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Unformatted text preview: 404 Sociology of Sport Journal, 2009, 26, 404-424 © 2009 Human Kinetics, Inc. Soccer Fields of Cultural [Re]Production: Creating “Good Boys” in Suburban America Lisa Swanson Towson University Zwick and Andrews (1999) argued that suburban American soccer fields merit critical academic attention because they highlight the practices of a dominant class. To gain an understanding of this specific field of power and privilege, I employed a multifac- eted ethnographic approach to studying a group of upper-middle-class mothers whose children played youth soccer. I used Pierre Bourdieu’s (1984, 1993) sociological theories regarding the interplay between habitus and capital to analyze how the moth- ers shaped their sons’ youth sport experience to reproduce class status and social advantage in the next generation. Zwick et Andrews (1999) ont suggéré que les terrains de soccer des banlieues étatsu- niennes méritent notre attention critique puisqu’elles mettent en relief les pratiques d’une classe dominante. Pour obtenir une compréhension de ce champ spécifique de pouvoir et de privilège, j’ai utilisé une approche ethnographique multidimensionnelle pour étudier un groupe de mères de la classe moyenne supérieure dont les enfants jouent au soccer. J’ai utilisé les théories sociologiques de Pierre Bourdieu (1984, 1993) concernant l’interaction entre l’habitus et le capital pour analyser la façon dont les mères modulent l’expérience sportive de leurs fils et reproduisent le statut de classe et l’avantage social de la prochaine génération. As upper-middle-class Americans intensify their practices of consumption under the auspices of the contemporary suburban lifestyle, their children have been successfully folded into such practices. Worried about being “good parents,” suburban mothers and fathers work hard to make sure their children share in the commodity experiences of their peers (Andrews, 1999; Schor, 1998). In turn, it can be argued that children desire products that have high status so they can be like their peers. Parents use this peer pressure to justify the money they spend on their children. Schor noted that “what stands out about much of the recent spate of spending is its defensive character. Parents worry that their children need comput- ers and degrees from good colleges to avoid being left behind in the global econ- omy” (p. 19). Middle and upper-middle-class parents use concerns about the edu- cation and safety of their children to defend placing them in private schools. Schor The author is with Towson University, Kinesiology Department, 8000 York Road, Towson, MD, 21252; [email protected] Soccer Fields of Cultural [Re]Production 405 went on to explain, “education is only the most expensive of the ‘goods’ that make American parents feel a need to keep up. There are also costly extracurricular activities, such as lessons and sports teams” (p. 86). Rosenfeld and Wise (2000) described the investment made by middle-class parents to do the right thing by...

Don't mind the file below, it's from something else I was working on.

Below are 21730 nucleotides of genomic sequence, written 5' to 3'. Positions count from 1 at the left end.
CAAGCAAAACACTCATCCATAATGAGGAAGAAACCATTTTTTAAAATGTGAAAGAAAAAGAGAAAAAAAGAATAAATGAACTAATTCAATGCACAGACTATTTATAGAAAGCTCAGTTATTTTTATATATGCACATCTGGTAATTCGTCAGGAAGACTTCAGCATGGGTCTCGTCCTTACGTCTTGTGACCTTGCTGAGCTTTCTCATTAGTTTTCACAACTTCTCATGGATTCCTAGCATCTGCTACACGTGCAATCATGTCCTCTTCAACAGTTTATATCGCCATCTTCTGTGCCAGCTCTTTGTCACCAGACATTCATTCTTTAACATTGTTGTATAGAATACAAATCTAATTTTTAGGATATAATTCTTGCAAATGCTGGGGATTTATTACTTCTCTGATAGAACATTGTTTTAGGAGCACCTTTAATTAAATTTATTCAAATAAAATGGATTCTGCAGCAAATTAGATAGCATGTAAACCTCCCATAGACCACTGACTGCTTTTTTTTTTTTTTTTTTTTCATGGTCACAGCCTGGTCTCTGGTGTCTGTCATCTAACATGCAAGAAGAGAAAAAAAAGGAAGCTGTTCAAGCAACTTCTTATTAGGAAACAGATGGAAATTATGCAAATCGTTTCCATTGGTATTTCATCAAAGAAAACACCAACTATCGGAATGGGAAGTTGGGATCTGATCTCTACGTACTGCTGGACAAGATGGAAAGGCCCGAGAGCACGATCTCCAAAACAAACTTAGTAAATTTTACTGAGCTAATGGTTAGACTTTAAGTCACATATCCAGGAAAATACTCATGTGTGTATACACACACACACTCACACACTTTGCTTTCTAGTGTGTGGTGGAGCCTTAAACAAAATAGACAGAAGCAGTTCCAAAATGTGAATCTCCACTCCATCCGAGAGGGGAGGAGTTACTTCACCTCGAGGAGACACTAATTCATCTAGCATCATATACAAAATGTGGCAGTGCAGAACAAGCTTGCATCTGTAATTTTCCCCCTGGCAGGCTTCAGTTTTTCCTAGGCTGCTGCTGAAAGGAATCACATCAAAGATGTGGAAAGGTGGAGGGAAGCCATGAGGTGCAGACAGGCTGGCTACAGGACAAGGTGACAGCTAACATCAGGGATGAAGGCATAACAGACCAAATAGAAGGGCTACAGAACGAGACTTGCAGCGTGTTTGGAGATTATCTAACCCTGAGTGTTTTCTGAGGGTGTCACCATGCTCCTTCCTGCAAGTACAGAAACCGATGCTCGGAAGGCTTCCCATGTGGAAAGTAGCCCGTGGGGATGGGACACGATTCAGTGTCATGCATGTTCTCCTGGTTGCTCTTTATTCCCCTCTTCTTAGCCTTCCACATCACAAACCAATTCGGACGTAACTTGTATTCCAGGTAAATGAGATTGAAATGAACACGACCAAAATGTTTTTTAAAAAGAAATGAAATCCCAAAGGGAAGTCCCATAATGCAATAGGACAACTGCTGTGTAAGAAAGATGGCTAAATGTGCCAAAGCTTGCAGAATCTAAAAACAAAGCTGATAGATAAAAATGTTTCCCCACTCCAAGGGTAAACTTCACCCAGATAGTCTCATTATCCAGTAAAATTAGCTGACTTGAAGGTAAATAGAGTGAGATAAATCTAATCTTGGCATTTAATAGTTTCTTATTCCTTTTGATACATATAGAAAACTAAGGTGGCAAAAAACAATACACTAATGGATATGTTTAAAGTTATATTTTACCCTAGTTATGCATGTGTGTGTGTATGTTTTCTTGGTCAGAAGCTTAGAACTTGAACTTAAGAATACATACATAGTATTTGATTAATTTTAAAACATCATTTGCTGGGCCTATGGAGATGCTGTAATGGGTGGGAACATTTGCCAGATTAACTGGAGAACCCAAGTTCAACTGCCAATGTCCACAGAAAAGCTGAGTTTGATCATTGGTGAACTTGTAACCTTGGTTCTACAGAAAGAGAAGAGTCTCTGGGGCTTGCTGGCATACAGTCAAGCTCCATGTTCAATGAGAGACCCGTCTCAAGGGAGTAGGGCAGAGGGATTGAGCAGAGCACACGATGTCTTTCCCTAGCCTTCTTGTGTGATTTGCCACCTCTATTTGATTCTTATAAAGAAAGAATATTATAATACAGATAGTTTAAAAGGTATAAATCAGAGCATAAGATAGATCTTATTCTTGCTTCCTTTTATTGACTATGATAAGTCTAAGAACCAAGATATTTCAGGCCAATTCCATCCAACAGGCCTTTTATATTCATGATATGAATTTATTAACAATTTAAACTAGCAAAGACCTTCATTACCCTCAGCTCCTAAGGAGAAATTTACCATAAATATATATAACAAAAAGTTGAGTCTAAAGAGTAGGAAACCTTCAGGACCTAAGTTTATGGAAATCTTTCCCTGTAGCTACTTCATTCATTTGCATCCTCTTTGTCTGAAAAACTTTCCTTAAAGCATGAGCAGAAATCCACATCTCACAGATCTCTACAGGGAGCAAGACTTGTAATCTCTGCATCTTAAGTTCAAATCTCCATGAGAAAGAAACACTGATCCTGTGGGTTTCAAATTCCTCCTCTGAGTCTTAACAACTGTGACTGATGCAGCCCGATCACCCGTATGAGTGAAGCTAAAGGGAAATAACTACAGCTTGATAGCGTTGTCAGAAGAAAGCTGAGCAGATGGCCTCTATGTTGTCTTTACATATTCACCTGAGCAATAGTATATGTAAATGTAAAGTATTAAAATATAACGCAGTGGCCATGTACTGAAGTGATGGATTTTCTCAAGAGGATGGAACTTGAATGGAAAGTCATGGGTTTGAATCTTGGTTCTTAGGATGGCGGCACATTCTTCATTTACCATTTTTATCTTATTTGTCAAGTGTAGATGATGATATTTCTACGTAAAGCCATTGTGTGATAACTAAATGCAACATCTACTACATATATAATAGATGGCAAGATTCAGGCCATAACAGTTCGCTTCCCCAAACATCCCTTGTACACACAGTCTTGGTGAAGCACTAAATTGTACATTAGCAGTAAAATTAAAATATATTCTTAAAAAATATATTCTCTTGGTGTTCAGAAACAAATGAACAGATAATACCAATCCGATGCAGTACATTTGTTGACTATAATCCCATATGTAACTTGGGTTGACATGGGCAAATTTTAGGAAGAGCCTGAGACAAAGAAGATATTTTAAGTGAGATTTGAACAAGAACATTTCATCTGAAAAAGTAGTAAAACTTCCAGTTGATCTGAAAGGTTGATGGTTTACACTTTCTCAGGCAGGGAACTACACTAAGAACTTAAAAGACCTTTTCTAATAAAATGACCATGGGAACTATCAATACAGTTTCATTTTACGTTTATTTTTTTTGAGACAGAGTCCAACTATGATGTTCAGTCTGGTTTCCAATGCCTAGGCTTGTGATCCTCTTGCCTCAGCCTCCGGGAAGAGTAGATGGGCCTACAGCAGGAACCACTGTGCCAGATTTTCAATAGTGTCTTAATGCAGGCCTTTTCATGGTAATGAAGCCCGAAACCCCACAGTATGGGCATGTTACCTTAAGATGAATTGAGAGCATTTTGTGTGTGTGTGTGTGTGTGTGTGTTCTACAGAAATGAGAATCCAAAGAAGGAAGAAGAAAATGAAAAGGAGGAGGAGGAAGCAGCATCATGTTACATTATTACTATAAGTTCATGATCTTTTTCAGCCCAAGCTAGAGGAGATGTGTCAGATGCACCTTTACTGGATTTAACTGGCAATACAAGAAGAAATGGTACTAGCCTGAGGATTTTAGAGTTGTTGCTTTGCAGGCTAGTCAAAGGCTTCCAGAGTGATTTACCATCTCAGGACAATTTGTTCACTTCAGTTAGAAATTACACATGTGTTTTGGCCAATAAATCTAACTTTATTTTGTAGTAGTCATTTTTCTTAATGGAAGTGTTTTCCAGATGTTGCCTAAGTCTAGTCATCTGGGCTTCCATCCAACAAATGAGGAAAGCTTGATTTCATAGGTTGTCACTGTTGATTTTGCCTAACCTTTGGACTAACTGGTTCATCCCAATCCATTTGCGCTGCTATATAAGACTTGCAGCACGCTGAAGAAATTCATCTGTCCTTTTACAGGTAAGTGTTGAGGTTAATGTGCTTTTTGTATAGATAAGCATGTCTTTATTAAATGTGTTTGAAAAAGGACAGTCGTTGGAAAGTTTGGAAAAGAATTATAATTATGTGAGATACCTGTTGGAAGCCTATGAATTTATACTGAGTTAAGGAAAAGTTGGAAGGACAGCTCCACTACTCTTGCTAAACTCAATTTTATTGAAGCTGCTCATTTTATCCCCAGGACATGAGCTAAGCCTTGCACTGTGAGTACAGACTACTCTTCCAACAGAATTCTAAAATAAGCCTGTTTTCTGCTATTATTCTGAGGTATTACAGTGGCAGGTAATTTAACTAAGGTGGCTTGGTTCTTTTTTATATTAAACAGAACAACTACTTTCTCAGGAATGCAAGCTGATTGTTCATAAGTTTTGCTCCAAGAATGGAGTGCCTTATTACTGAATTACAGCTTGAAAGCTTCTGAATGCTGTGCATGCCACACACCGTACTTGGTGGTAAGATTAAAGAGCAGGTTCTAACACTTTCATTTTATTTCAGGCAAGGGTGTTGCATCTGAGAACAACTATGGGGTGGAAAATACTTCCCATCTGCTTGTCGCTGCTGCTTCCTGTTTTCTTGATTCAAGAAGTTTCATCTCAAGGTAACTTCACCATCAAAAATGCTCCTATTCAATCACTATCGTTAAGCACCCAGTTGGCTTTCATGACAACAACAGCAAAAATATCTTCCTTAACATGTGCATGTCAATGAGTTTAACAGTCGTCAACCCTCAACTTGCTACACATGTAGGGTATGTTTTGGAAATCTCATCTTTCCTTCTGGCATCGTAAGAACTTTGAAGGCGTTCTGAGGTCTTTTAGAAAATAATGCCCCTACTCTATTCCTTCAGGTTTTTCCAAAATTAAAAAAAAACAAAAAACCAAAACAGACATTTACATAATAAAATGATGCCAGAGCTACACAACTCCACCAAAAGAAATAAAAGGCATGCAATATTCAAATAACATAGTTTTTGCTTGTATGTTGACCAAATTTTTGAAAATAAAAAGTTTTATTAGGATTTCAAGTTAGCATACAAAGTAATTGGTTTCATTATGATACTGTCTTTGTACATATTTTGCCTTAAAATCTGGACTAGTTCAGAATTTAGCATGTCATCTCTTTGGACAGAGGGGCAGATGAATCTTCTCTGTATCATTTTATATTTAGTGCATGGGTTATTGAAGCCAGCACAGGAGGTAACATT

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This note was uploaded on 10/02/2011 for the course ARTS AND S 90:101:59 taught by Professor Markschuster during the Fall '10 term at Rutgers.
- Fall '10